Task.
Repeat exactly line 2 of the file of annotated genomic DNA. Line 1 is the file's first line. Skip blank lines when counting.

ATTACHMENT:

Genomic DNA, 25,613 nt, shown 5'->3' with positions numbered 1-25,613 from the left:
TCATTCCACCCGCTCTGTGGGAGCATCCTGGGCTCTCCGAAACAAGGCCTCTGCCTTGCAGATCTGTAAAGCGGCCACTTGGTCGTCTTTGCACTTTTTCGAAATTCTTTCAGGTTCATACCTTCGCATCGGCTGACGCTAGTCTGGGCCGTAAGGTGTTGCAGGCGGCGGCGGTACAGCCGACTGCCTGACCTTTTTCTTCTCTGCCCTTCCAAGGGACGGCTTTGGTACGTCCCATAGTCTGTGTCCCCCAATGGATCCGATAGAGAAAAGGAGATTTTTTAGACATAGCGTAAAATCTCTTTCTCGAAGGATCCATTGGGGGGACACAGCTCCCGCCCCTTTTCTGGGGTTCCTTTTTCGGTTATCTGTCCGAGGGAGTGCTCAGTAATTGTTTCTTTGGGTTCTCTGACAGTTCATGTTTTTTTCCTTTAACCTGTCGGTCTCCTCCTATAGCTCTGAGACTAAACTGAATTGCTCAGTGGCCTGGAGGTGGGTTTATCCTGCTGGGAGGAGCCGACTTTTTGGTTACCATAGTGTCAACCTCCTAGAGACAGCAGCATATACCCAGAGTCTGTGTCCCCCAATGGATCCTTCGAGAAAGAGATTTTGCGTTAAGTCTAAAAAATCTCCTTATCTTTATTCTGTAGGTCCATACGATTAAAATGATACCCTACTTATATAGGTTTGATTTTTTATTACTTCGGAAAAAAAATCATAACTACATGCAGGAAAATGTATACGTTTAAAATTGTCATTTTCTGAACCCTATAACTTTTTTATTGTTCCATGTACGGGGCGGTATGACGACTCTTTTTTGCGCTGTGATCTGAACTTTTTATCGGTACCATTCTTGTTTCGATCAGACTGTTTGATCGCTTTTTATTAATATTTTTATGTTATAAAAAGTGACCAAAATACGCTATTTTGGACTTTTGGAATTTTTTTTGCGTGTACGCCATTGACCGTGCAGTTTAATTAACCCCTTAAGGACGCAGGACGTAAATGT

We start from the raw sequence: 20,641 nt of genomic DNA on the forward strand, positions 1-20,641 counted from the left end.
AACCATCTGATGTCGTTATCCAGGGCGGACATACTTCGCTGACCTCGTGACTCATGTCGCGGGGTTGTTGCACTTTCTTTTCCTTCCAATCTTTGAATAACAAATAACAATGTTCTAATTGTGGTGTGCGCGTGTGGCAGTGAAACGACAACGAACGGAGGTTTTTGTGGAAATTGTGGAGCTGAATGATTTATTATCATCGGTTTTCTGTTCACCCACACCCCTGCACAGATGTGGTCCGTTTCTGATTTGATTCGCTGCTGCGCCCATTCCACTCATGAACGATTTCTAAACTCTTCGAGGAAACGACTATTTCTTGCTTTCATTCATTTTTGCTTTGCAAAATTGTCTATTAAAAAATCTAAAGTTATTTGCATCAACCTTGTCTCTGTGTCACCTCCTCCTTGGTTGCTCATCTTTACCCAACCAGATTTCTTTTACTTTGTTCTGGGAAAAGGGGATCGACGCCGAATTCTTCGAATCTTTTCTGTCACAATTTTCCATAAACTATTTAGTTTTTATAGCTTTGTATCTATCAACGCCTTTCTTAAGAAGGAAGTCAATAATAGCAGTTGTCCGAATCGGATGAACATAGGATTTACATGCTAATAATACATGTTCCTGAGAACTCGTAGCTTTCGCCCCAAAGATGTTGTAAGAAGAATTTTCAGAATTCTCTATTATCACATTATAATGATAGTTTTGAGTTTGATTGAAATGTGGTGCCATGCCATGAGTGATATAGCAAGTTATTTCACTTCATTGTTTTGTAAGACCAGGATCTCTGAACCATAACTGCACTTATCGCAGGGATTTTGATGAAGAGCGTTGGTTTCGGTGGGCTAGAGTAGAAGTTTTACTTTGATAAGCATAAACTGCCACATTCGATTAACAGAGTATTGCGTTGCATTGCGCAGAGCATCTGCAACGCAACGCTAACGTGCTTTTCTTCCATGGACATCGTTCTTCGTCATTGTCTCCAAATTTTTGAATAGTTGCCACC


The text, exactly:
TCATTCCACCCGCTCTGTGGGAGCATCCTGGGCTCTCCGAAACAAGGCCTCTGCCTTGCAGATCTGTAAAGCGGCCACTTGGTCGTCTTTGCACTTTTTCGAAATTCTTTCAGGTTCATACCTTCGCATCGGCTGACGCTAGTCTGGGCCGTAAGGTGTTGCAGGCGGCGGCGGTACAGCCGACTGCCTGACCTTTTTCTTCTCTGCCCTTCCAAGGGACGGCTTTGGTACGTCCCATAGTCTGTGTCCCCCAATGGATCCGATAGAGAAAAGGAGATTTTTTAGACATAGCGTAAAATCTCTTTCTCGAAGGATCCATTGGGGGGACACAGCTCCCGCCCCTTTTCTGGGGTTCCTTTTTCGGTTATCTGTCCGAGGGAGTGCTCAGTAATTGTTTCTTTGGGTTCTCTGACAGTTCATGTTTTTTTCCTTTAACCTGTCGGTCTCCTCCTATAGCTCTGAGACTAAACTGAATTGCTCAGTGGCCTGGAGGTGGGTTTATCCTGCTGGGAGGAGCCGACTTTTTGGTTACCATAGTGTCAACCTCCTAGAGACAGCAGCATATACCCAGAGTCTGTGTCCCCCAATGGATCCTTCGAGAAAGAGATTTTGCGTTAAGTCTAAAAAATCTCCTTATCTTTATTCTGTAGGTCCATACGATTAAAATGATACCCTACTTATATAGGTTTGATTTTTTATTACTTCGGAAAAAAAATCATAACTACATGCAGGAAAATGTATACGTTTAAAATTGTCATTTTCTGAACCCTATAACTTTTTTATTGTTCCATGTACGGGGCGGTATGACGACTCTTTTTTGCGCTGTGATCTGAACTTTTTATCGGTACCATTCTTGTTTCGATCAGACTGTTTGATCGCTTTTTATTAATATTTTTATGTTATAAAAAGTGACCAAAATACGCTATTTTGGACTTTTGGAATTTTTTTTGCGTGTACGCCATTGACCGTGCAGTTTAATTAACCCCTTAAGGACGCAGGACGTAAATGT